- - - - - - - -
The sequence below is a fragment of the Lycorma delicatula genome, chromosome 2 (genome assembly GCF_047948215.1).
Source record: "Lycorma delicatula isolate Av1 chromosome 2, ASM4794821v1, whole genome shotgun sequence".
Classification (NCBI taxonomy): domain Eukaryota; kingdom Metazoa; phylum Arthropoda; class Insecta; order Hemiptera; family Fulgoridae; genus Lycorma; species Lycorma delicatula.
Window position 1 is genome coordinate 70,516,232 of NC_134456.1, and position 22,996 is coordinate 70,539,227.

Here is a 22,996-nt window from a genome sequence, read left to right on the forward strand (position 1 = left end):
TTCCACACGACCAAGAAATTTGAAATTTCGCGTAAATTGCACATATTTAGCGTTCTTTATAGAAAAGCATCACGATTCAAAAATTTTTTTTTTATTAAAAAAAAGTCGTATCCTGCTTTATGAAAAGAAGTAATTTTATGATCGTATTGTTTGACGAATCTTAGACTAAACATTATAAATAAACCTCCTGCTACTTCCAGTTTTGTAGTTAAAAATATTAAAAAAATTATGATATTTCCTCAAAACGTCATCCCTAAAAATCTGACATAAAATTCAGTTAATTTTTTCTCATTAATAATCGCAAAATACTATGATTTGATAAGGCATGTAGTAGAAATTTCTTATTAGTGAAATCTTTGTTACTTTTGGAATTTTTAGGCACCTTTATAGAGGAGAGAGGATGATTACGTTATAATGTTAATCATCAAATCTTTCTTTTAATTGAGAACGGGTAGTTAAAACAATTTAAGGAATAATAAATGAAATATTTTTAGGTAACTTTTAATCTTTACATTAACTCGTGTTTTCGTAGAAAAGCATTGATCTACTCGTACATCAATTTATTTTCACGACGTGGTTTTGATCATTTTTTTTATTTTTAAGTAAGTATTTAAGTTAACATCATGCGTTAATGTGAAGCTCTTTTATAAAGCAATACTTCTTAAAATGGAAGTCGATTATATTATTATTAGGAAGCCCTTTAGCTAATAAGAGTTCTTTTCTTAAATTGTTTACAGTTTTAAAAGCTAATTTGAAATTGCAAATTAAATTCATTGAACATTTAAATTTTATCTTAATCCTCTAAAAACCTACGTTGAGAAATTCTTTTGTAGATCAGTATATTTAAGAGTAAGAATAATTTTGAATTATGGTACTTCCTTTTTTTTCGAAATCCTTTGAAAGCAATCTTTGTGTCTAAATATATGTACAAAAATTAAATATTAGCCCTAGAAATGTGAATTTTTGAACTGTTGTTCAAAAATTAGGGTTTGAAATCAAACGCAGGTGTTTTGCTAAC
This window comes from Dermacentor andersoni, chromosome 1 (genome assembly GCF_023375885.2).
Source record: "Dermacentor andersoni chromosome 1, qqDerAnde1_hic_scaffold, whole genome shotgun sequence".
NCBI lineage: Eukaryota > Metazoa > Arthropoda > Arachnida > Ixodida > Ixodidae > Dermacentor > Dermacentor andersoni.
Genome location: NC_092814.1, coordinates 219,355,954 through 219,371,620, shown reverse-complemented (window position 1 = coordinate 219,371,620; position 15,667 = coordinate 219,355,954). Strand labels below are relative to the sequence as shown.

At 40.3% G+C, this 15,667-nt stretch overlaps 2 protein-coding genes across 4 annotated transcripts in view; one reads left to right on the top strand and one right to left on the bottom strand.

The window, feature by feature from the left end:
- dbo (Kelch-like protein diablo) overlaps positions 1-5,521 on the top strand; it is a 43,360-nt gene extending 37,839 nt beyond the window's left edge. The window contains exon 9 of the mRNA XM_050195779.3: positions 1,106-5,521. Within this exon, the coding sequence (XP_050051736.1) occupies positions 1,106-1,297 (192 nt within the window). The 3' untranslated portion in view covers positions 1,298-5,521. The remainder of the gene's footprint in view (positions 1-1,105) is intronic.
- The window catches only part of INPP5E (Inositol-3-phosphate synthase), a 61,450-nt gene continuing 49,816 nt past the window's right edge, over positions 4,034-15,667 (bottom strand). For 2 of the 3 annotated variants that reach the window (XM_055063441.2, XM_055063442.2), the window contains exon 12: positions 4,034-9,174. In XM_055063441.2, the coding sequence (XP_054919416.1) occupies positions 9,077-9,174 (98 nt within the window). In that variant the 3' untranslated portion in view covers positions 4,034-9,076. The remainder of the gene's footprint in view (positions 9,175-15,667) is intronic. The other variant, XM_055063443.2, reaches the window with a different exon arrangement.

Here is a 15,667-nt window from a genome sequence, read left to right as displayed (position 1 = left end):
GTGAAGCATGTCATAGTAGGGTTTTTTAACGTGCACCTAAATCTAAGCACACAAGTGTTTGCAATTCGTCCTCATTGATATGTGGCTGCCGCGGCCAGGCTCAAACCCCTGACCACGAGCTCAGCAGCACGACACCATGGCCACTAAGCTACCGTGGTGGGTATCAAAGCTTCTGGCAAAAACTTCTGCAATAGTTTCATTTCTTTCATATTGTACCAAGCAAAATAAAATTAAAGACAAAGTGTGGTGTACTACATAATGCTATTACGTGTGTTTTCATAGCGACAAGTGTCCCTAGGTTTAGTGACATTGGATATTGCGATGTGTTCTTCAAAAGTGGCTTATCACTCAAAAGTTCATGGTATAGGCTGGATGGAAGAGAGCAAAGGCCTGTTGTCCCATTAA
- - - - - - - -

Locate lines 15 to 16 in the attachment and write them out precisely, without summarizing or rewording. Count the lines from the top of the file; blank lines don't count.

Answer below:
Here is a 15,667-nt window from a genome sequence, read left to right as displayed (position 1 = left end):
GTGAAGCATGTCATAGTAGGGTTTTTTAACGTGCACCTAAATCTAAGCACACAAGTGTTTGCAATTCGTCCTCATTGATATGTGGCTGCCGCGGCCAGGCTCAAACCCCTGACCACGAGCTCAGCAGCACGACACCATGGCCACTAAGCTACCGTGGTGGGTATCAAAGCTTCTGGCAAAAACTTCTGCAATAGTTTCATTTCTTTCATATTGTACCAAGCAAAATAAAATTAAAGACAAAGTGTGGTGTACTACATAATGCTATTACGTGTGTTTTCATAGCGACAAGTGTCCCTAGGTTTAGTGACATTGGATATTGCGATGTGTTCTTCAAAAGTGGCTTATCACTCAAAAGTTCATGGTATAGGCTGGATGGAAGAGAGCAAAGGCCTGTTGTCCCATTAA